8 Ways to Approach Typography for T-Shirt Design

Up your decorating game with these typography tips from expert printers and designers

Are you stuck in the land of using the same five fonts over and over again? Get ready to break out of the same-old, same-old, and up your decorating game with these typography tips from printers and designers.

“Typography’s power rests in the emotional memory of human beings,” says Pat Achilles, a veteran illustrator and graphic designer based in Doylestown, Pennsylvania. “Letter shapes can express strength, nostalgia, love, sorrow, propriety, and confusion — the gamut of emotions, all based on established lettering styles that people associate with the places and feelings they’ve encountered with that typeface before.”

The most successful T-shirt designers understand (and power-ize) fonts and typography hierarchy for their clients. “A good graphic starts with a good font,” says Craig Mertens, general manager at Graphics Flow. “The easiest way to wreck a design is poor font usage. Apparel-centric fonts that model retail fashion trends are critical. You can’t just slap a desktop publishing font into a T-shirt design and expect it to look good. Font selection is critical.”

Here’s what you need to know to up your typography game:

1. Take visual cues from the artwork

Achilles says that if the final design includes graphics, she makes sure the typography harmonizes with it — or, if the desired effect is a visual punch, contrasts appropriately to it. “If there’s no artwork then the grouping of words itself has to form a ‘shape’ that I design by size, placement, and color,” she says.

2. Stick to two levels of hierarchy, unless you need to make an exception 

Achilles usually designs using no more than two levels of hierarchy: the main idea and a subhead. “I stick to the rule of two typefaces at most for a standard design — unless the whole point of the idea is to be eclectic, chaotic or ransom-note-ish,” she says. “Generally, I choose one serif and one sans-serif face.”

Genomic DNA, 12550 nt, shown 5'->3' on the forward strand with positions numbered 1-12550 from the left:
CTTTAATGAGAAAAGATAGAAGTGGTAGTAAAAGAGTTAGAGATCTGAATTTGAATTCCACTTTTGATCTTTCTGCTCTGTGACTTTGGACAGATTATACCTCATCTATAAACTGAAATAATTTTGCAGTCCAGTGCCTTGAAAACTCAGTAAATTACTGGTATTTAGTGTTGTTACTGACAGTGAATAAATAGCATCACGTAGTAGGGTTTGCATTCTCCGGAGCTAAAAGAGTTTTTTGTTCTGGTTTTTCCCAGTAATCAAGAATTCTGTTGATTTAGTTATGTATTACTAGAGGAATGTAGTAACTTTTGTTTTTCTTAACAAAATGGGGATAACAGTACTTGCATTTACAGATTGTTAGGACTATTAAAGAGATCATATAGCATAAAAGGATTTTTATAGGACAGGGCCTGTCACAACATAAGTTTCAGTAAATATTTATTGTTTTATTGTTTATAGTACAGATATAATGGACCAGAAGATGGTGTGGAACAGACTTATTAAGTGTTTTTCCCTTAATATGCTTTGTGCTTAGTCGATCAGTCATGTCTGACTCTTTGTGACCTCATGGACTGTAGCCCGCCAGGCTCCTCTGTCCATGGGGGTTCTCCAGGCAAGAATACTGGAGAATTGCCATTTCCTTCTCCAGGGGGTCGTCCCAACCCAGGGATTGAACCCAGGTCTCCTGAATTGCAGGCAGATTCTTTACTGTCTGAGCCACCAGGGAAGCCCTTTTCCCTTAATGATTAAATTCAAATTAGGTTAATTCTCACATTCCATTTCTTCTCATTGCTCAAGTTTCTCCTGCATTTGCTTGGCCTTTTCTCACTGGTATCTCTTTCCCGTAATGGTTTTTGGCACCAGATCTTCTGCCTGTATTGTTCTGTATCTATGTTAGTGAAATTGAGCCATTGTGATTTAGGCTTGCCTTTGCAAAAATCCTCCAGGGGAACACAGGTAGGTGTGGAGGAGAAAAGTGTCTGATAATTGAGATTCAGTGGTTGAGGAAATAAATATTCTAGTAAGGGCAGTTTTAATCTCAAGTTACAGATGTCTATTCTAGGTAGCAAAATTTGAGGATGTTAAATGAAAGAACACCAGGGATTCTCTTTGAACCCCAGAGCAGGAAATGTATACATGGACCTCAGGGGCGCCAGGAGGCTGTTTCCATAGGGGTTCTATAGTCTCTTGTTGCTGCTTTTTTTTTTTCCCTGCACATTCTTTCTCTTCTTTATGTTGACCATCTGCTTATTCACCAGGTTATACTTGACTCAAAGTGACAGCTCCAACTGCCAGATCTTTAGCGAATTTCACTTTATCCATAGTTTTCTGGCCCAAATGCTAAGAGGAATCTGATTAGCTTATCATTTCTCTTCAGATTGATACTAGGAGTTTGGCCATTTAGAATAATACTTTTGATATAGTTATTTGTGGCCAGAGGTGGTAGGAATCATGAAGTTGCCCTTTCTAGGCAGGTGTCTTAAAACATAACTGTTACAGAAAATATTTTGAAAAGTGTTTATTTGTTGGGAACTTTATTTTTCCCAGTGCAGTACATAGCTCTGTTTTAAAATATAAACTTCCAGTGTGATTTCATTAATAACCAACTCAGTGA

3. Show the client an as-close-to-done proof

“If the design will be on a T-shirt, print it out the exact size it’ll be, and place it on the shirt color it’ll be printed on, so your client can visualize it completely,” Achilles recommends. “Similarly, if you need to resize the image or logo for a business card, make sure the client sees all the comps reduced to a 2″ X 3.5” size.”

4. Avoid unreadable fonts

“A ‘cool’ font doesn’t provide any visual value if you can’t read the copy, especially in small sizes,” Mertens states. “Also, mixing multiple serif or sans-serif fonts within a design will compete with each other, rather than complement, for instance, like a block font and a script font. Two similar sans-serif fonts in a design will also look out of place, so you should avoid that pairing.”

5. Don’t start with the font

“Good designers design,” Marshall Atkinson, business coach at Atkinson Consulting and Shirt Lab, says. “The font is just a design tool. If you’re starting with the font, you’re doing it backward. It all comes down to up-front planning.”

Atkinson goes a little old school when he plots out designs. “There’s no idea key on your keyboard,” he quips. He draws out a quick sketch to figure out the design composition before searching for fonts.

“Good design basics are a universal language in how we read,” he adds. “That’s why visual hierarchy matters. Don’t make the design fit the font. If you have lots of chaos with your type arrangement, hard for the viewer to absorb.”

6. Kerning, kerning, kerning

“Kerning is one of the biggest problems for new designers,” says Carolyn Cagle, owner of Strikke Knits Embroidery. “You need to learn how to adjust the spacing between different letters for the right visual effect.”

7. Pay attention to punctuation

Hope you can see a difference here: Time to eat, Grandma! or Time to eat Grandma!

8. Pay attention to spelling

Cagle remembers a job she printed years ago with a flub: 200 shirts that said, “Happy Brithday!” “The design went through four people and didn’t get caught till we were down to the final 12 shirts, but at least it didn’t go to the client this way,” she says.

Laurie Prestine alphabroder

Laurie Prestine


Laurie is part of the marketing team for alphabroder, a supplier in the blank apparel industry. During her free time, Laurie likes to ride horses, sail, and spend time with her husband and her two children. Reach her at

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